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Who We Are
Navy's center of excellence for ships and ship systems

The Carderock Division consists of approximately 2,000 scientists, engineers and support personnel working in more than 40 disciplines ranging from fundamental science to applied/in-service engineering. We are the Navy's experts for maritime technology. The Division houses world-class facilities and laboratories. Carderock's Headquarters is located in West Bethesda, Maryland. The Division also conducts research and development at several remote sites across the country.

As a major component and field activity of the Naval Sea Systems Command, the Carderock Division provides cradle-to-grave support for its technical products over an enormous range of scientific areas related to surface and undersea platforms. The Division addresses the full spectrum of applied maritime science and technology, from the theoretical and conceptual beginnings, through design and acquisition, to implementation and follow-on engineering. This includes all technical aspects of improving the performance of ships, submarines, military water craft and unmanned vehicles, as well as research for military logistics systems. In addition, the Division is uniquely chartered by Congress to support America's maritime industry.
Our Heritage
For over a century, the NSWC Carderock Division has been at the forefront of technologies vital to the success of the U.S. Navy and Maritime Industry. Since our component organizations were founded at the turn of the century, the Division has earned a distinguished reputation as the birthplace of superior naval technology.

 Our Founder: Rear Adm. David W. Taylor

Rear Adm. David Watson Taylor, USN (4 March 1864 - 28 July 1940) was a naval architect and engineer of the United States Navy. He served during World War I as Chief Constructor of the Navy, and Chief of the Bureau of Construction and Repair. Taylor is best known as the man who constructed the first experimental towing tank ever built in the United States.

Click to learn more about Rear Adm. David W. Taylor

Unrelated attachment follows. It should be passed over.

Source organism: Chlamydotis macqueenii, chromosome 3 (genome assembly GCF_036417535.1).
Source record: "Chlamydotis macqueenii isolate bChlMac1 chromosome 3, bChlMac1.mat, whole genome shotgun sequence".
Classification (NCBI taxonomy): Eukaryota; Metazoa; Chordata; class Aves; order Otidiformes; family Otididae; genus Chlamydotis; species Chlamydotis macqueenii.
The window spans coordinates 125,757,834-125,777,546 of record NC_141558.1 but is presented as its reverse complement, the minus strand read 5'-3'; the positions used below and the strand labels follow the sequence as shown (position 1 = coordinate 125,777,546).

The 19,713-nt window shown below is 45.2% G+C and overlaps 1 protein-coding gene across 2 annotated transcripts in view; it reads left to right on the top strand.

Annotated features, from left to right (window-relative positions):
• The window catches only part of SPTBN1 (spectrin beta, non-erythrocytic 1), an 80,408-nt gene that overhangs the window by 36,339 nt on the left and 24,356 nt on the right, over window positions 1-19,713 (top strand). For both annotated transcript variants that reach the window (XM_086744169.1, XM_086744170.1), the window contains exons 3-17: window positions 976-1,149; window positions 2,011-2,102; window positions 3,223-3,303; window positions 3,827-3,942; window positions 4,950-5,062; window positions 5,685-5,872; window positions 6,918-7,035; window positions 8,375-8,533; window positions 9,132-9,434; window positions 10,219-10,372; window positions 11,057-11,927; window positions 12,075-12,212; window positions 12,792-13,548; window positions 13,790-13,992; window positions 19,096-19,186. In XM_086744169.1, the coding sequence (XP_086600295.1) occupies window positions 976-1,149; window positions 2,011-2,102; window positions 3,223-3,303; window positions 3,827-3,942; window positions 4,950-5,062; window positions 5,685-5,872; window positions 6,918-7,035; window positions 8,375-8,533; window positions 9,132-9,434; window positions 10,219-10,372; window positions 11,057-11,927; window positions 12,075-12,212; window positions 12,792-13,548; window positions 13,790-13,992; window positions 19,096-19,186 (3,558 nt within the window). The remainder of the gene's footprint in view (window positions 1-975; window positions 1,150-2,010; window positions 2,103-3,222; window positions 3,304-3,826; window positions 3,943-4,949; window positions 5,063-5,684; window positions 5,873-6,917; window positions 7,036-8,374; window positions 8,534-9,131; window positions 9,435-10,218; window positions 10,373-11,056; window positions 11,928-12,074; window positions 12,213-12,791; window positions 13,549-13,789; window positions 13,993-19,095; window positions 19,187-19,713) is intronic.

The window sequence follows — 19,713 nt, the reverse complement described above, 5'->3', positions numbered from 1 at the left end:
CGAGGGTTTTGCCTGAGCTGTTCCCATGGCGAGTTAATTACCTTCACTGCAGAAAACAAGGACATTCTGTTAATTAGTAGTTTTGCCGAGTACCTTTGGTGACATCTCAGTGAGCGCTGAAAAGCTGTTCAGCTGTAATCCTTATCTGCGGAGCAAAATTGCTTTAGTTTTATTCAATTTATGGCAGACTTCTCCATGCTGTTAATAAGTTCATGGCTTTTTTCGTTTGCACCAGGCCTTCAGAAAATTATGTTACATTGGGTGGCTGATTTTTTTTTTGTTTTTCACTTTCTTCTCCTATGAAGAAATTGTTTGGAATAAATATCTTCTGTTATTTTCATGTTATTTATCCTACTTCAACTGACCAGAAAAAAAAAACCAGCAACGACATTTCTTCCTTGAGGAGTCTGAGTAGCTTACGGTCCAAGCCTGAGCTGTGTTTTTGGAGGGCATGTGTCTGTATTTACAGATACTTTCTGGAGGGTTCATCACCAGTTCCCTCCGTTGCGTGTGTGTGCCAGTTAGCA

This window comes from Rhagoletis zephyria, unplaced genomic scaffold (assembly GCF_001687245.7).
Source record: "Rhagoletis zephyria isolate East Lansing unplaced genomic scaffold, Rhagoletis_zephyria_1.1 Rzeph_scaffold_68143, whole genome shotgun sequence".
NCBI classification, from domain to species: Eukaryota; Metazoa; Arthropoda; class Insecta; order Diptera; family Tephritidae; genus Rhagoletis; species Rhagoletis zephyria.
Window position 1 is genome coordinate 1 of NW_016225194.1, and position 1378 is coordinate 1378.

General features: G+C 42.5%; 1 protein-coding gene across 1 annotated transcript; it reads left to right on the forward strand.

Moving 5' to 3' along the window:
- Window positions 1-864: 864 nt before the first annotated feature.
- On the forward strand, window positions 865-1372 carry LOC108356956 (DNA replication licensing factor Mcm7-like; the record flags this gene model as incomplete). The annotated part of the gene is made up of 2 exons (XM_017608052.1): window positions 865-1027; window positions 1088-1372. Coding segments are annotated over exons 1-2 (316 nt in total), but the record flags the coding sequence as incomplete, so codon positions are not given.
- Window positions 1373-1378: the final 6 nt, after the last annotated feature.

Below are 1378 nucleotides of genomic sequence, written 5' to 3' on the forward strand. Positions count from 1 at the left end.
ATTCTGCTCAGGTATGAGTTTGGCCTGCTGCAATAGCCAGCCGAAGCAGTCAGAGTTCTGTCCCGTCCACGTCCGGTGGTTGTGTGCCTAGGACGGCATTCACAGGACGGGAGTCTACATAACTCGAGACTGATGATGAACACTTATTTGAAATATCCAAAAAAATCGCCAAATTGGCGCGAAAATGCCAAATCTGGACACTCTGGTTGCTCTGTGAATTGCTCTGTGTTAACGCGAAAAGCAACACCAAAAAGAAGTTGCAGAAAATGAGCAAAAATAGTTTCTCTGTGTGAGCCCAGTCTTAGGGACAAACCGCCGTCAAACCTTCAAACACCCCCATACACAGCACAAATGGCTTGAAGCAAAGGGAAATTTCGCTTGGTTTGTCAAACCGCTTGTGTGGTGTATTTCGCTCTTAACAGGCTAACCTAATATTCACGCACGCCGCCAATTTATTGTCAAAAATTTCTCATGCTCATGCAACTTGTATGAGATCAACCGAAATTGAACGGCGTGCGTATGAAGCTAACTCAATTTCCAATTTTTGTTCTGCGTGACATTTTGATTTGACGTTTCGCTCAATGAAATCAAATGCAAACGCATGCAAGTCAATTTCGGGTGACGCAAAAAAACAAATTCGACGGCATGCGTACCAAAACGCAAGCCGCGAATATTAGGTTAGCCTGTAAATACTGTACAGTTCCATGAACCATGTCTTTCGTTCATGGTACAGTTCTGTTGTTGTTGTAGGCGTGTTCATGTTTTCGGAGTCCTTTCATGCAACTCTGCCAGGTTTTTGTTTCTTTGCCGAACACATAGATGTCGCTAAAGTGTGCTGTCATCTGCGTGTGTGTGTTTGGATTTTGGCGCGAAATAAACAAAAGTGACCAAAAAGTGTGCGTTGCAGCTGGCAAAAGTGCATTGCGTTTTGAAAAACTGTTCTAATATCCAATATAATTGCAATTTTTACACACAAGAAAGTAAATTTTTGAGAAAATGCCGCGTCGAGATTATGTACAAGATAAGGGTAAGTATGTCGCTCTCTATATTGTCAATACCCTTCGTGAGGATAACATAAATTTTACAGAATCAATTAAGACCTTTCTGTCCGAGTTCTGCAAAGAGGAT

A History of the David Taylor Research Center
By Rodney P. Carlisle

In 1898, Capt. David W. Taylor built the first Experimental Model Basin at the Washington Navy Yard. The Basin staff moved to Carderock, Maryland, just before World War II, where engineers today continue to design ships and test models using the precisely built towing tanks supplemented with computer simulation.

Admiral George W. Melville, Chief of the Bureau of Engineering in the 1890's, fought for an engine experiment station to build the machines to power the 20th Century Navy. Implementing his dream, researchers designed and tested engines and fuels that drove the ships of World War I and II at the Engineering Experiment Station at Annapolis. In 1967, the Annapolis and Carderock institutions merged, and their work saw action in the Vietnam war.

This book traces the modern research and development center from its dual origin when Taylor and Melville brought science and technology to the emerging steam-driven fleet, through a full century of modernization and several reorganizations.

"Where the Fleet Begins details constant work to transform vision into reality, and to keep innovation flowing from cutting-edge science and technology into the Navy's ships and submarines. Some experimental ideas were tried and abandoned, and paths not taken were as vital to progress as successes. Research, people, and institutional culture make up the story of the place where the fleet begins."